Yesterday, SecureKey unveiled a flurry of announcements affecting the future of the company: $27 million in funding; backed by many of Canada’s leading financial institutions — RBC, CIBC, Desjardins, TD, BMO, and Bank of Nova Scotia; with founder Greg Wolfond returning to lead the charge as CEO.
Speaking with BetaKit, Wolfond said he hasn’t returned to launch a stand-alone product: he wants to foster an entire ecosystem. While the newly returned CEO said it was difficult to share specific details of the company’s plan, he described the use cases where it would fit: currently, whenever a customer has to do an activity that requires verifying their identity — like opening a bank account, proving who they are at a government institution, or signing up for a new phone — it can take up a lot of time because of this process of identity verification.
“What if we could make it easier so that you’re in control, and you can share what info you want when you want, and get stuff done much quicker? Like an Uberization of everything.”
“There’s got to be a better way to put the consumer in the middle,” said Wolfond. “So If I wanted to share with Rogers that I live at this address, I can have one of my banks attest that that is the truth and share my credit score, and I can open an account in seconds as opposed to 35 minutes. If I can do that with privacy, the person giving me my information doesn’t know who I’m sharing this information with, and the receiver doesn’t need to know all of my information since they can only get stuff they need and I consent to. We’re going to have a system that gets things done more efficiently.”
Currently, SecureKey’s services make it easier to login to government services — like accessing Canada Revenue Agency documents — by connecting a consumer’s ID to a device, which eliminates the need for a password. But Wolfond thinks that SecureKey can go beyond that, and have institutions and governments working together seamlessly by leveraging SecureKey’s technology.
“What if I want to see my health records and get my test results? There’s no sure and trusted way that governments let me login to do that because they can’t trust the login,” Wolfond said. “But we think that if we bring in the strength of bank logins, and telcos can say you’re on the device, and the province can say they can check the face and that’s actually you using it; this combination of those digital assets together will make all these experiences a click away with privacy and trust.”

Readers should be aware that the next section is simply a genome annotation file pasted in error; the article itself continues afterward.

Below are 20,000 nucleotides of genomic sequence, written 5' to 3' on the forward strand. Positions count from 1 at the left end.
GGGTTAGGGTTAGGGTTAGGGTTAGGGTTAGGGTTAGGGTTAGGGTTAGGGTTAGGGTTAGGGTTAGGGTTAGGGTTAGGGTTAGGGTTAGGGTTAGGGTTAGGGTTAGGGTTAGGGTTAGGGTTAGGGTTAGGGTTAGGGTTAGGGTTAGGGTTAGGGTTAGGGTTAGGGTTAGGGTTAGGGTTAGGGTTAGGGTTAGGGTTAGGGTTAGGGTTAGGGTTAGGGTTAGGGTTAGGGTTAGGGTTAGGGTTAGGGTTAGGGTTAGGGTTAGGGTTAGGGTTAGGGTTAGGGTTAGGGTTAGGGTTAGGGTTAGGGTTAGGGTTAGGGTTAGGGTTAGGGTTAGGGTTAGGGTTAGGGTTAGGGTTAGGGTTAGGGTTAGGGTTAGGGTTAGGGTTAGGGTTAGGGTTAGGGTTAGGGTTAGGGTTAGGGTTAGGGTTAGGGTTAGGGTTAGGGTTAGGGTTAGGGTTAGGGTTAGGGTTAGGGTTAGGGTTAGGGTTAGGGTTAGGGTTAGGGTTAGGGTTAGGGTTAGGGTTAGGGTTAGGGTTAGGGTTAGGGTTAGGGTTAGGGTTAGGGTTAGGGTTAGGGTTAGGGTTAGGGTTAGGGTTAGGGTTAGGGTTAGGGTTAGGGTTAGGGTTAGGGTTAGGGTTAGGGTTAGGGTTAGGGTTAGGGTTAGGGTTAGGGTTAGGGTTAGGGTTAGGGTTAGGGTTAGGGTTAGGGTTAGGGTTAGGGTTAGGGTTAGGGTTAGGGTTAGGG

“Canada is a great model to follow, and it’s small enough that we can get stuff done.”
SecureKey’s ambitious ecosystem vision is the reason why established financial institutions have made the commitment to help build out the technology. Startups are in the best position to accelerate technology in a way a bank can’t, and as SecureKey has been working in the authentication space since 2007, Wolfond said that the banks trust the company to be at the centre of setting a standard.
“When you’re trying to build something that’s this national and at scale, banks are a huge component of this with their security and trust,” said Wolfond. “But they recognize that we need to bring in the provinces and the federal government and the telcos. They need someone to go and do that, and it can’t be one or two banks or one telco or one bank. It needs to be everybody.”
Interestingly, while many lament that Canada’s strict regulatory system is an impediment to innovation, Wolfond said that this is actually a strength for what he’s building — and the reason why SecureKey is committed to building out the tech in Canada before releasing it on a global scale.
“The regulations are strict enough that we’re among the safest in the world. If you can meet those regulations and make it work, then others want to follow that model,” Wolfond said. “Canada is a great model to follow, and it’s small enough that we can get stuff done, but trusted enough that once it’s done and vetted here, it has a lot of resonance in other countries we go to.”
Like all entrepreneurs, Wolfond believes that SecureKey is on the cusp of changing the world. He’s used to building technology that can scale to that level, which he did when he worked to automate bank branches with Footprint Software in the ‘80s and ‘90s. He did it again with 724 Solutions, which, in 2000, was the most successful IPO in Canadian history. It’s also part of the reason why he decided to return as CEO; Charles Walton, who took over as CEO in 2012, was living in Boston and Wolfond said it made more sense for him to jump back in and drive the company’s evolution — though he said that “Charlie is a great friend” that is still helping the company with its work.
“What we’re talking about is fundamental. If I asked you what your digital identity is — no one really knows what digital identity is. We know we give too much data to Google and Facebook and we know they market on that data, and everyone wishes that we had a bit more privacy and security,” Wolfond said. “But what if we could make it easier so you’re in control on the internet, and you can share what you want when you want, and get stuff done much quicker? Like an Uberization of everything.”